In South Carolina and Texas, victims were shot at a high school graduation party. In Kentucky, funeral goers were hit outside a church. Multiple shooters sprayed a crowd with bullets in Philadelphia. In Chattanooga, Tennessee, shots rang out at a nightclub.
Just America going about its normal business this weekend under the deadly daily shadow of gun violence, as a staggering 10 mass shootings since Friday deepened trauma from recent massacres at a Buffalo supermarket, a Texas elementary school and a mass shooting at a Tulsa, Oklahoma medical center.
The horrific new trail of death and injury, of broken families and mourning and fear, raised the stakes for the Senate’s latest effort to finally do something to stem the shootings and massacres and the costs for yet another political failure.
Tim Kelly, the mayor of Chattanooga, where three people were killed and 14 injured after a weekend shooting, warned on CNN’s “New Day” on Monday that “it’s going to be a long, hot summer” for cities like his unless Congress passes common sense gun reform.
But owing to political constraints rooted in conservative opposition to wide-ranging changes to the law, the congressional effort, led by Connecticut Democratic Sen. Chris Murphy and Texas Sen John Cornyn, a Republican, may not fully address shootings like the one in Chattanooga. Still, the measure reaches a critical point this week even if it won’t be enough to end the violence in a nation awash in firearms.
And if even one massacre is averted by incremental measures and some lives are saved, it could mark an important political win, and a sign that Washington can actually do something to mitigate a deadly threat.
Murphy told CNN’s “State of the Union” on Sunday that despite formidable obstacles to success, he had never been more confident of getting something done after years fighting to tighten firearms laws following the massacre at an elementary school in his state in 2012, after which, reforms failed in Congress.
“I’ve never been part of negotiations as serious as these. There are more Republicans at the table talking about changing our gun laws, investing in mental health than at any time since Sandy Hook,” Murphy told CNN’s Jake Tapper. “I’ve also been part of many failed negotiations in the past, so I’m sober-minded about our chances.”
Murphy said that the most likely areas for progress included “red flag” laws that can be used to confiscate weapons from people who are judged a danger or some tightening of background check rules in addition to more resources for mental health.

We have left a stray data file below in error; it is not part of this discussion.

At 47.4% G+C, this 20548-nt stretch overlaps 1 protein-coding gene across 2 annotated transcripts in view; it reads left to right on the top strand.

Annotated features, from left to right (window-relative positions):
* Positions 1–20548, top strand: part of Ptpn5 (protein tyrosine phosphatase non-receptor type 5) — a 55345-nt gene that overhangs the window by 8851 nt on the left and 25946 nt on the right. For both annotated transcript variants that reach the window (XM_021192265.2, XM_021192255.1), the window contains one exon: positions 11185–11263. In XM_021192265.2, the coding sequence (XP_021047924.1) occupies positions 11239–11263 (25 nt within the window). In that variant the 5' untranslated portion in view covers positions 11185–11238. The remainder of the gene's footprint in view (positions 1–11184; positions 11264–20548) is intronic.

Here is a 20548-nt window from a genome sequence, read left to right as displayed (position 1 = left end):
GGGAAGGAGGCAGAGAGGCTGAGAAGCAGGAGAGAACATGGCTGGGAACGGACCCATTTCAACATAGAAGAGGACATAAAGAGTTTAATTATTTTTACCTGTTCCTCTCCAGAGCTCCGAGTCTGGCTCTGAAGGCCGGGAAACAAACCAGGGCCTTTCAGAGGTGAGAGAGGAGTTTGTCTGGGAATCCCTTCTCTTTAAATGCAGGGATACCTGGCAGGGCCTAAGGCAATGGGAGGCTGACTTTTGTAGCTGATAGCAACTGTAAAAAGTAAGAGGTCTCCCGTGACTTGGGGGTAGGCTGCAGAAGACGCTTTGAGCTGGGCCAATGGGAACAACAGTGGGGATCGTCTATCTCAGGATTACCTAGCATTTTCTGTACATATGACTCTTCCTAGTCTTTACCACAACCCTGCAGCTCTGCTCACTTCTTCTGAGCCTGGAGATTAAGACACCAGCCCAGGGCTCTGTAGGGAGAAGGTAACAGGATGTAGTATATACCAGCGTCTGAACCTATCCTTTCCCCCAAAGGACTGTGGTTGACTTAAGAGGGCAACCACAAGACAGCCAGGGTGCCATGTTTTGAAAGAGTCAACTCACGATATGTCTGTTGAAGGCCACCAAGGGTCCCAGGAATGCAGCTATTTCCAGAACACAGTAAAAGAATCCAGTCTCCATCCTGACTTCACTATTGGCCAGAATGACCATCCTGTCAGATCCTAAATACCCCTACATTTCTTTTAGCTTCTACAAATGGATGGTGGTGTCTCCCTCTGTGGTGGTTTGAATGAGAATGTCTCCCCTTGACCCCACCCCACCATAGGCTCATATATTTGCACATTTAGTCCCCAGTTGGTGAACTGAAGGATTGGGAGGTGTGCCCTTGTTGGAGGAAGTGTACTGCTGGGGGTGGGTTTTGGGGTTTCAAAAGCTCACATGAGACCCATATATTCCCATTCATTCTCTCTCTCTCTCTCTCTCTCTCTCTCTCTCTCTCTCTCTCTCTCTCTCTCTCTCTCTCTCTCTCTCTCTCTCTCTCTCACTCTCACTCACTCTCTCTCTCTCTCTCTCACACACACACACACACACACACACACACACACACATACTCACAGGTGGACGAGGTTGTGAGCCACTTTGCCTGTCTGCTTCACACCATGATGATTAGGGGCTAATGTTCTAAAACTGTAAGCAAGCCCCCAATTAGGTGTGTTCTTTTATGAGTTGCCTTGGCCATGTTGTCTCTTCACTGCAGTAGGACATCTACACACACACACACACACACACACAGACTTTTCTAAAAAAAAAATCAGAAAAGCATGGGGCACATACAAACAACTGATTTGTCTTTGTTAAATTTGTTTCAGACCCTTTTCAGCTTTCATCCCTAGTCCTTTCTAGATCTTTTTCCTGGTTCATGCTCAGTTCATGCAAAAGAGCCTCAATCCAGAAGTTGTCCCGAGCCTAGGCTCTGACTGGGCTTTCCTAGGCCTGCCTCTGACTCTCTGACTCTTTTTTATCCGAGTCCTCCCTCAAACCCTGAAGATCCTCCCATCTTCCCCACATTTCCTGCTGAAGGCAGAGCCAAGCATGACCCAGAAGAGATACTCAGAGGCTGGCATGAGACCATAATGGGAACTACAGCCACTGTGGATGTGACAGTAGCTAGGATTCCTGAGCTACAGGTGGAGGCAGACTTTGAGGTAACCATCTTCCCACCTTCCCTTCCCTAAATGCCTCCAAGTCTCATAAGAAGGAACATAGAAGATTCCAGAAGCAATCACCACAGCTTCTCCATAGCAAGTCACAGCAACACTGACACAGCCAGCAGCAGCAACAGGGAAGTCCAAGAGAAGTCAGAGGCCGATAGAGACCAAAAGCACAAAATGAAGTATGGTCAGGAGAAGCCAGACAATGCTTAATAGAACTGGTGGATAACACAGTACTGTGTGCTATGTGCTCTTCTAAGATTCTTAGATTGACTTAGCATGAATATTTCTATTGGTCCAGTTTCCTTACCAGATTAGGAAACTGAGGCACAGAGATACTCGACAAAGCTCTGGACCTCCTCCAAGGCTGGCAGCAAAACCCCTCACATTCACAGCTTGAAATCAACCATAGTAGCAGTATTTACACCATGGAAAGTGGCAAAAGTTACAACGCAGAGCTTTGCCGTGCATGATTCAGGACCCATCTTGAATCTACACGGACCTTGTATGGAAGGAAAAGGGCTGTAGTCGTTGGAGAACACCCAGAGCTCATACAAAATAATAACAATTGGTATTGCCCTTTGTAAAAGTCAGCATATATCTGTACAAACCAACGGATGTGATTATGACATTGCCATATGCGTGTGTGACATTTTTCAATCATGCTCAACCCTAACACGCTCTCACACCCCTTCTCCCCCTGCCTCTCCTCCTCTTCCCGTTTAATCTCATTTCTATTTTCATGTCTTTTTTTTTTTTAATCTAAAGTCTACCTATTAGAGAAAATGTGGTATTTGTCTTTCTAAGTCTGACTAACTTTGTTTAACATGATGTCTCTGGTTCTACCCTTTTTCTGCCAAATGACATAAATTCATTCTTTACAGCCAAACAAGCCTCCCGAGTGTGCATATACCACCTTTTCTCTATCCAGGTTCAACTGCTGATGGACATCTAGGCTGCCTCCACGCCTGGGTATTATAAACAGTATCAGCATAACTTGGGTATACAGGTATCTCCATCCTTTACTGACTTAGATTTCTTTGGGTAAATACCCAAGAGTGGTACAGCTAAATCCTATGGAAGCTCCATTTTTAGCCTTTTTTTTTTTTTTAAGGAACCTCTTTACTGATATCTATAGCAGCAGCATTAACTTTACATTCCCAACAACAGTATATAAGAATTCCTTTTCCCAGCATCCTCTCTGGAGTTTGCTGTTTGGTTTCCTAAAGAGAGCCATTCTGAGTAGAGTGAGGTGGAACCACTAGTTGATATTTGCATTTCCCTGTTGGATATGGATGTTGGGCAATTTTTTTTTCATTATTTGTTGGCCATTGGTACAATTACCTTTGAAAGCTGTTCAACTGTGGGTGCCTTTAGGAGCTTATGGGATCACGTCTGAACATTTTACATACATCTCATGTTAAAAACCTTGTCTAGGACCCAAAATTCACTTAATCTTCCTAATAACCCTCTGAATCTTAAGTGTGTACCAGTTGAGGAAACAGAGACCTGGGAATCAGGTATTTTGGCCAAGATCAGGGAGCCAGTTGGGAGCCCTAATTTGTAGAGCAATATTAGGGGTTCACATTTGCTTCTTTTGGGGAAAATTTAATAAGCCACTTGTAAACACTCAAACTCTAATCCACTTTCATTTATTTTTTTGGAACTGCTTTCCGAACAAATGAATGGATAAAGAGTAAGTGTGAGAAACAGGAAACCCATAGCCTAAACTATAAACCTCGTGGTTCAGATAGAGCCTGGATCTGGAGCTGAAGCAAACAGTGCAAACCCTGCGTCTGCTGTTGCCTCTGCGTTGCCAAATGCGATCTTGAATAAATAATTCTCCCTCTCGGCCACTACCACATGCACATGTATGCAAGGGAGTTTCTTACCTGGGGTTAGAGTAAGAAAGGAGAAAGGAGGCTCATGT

A fierce political debate
There is no realistic chance that President Joe Biden’s appeal in a moving televised address last Thursday for a ban on assault-style weapons used in many recent massacres will be successful.
And even if Cornyn and Murphy can forge a deal, there will still be a gut check moment for Republican senators. At least 10 of them will be needed to vote with Democrats to overcome the filibuster requirement for a super majority in most votes in the chamber. And backing any restriction carries the risk of being branded a traitor by the most activist Republican voters who decide primaries and oppose any form of new restrictions.
GOP leaders like ex-President Donald Trump are meanwhile portraying any tinkering around the edges of gun laws as the start of an inevitable slippery slope towards ending the Second Amendment, an exaggeration and mischaracterization that has often scuppered action in the past.
Still, there are signs that the momentum towards tighter gun restrictions is growing in the country with polls showing majority support for tighter background checks and assault weapons bans. In one case, a group of 250 people who identified themselves as conservatives and gun owners took out an ad in the Dallas Morning News calling on Cornyn to work to enhance gun control.
“We vote for Republican Senators. We believe in the Second Amendment. Like many, we are struggling for good answers to our current problem of gun violence in America,” the group wrote in an open letter.
But the structural impediments for reform remain strong. While many Americans see their right to bear arms as a critical plank of self-defense and national identity, polls show even many Republicans consider some kind of sensible extra regulations is necessary. But an activist minority in the GOP and the power of the gun lobby has thwarted almost all reform efforts in response to mass killings in recent years.
The question before the Senate this week then is not just whether the nation’s political estrangement allows the passage of some action to make the country a little safer. It is whether a genuine debate is even possible in a bitterly divided Washington about the true causes of the deaths of so many innocent people.
“Enough, Enough,” Biden said on Thursday soon after his second trip in a few weeks to console those left behind after one of America’s mass killings. His words found an echo Sunday in Chattanooga, Tennessee where the city’s mayor spent his second weekend in a row holding a news conference after a mass killing.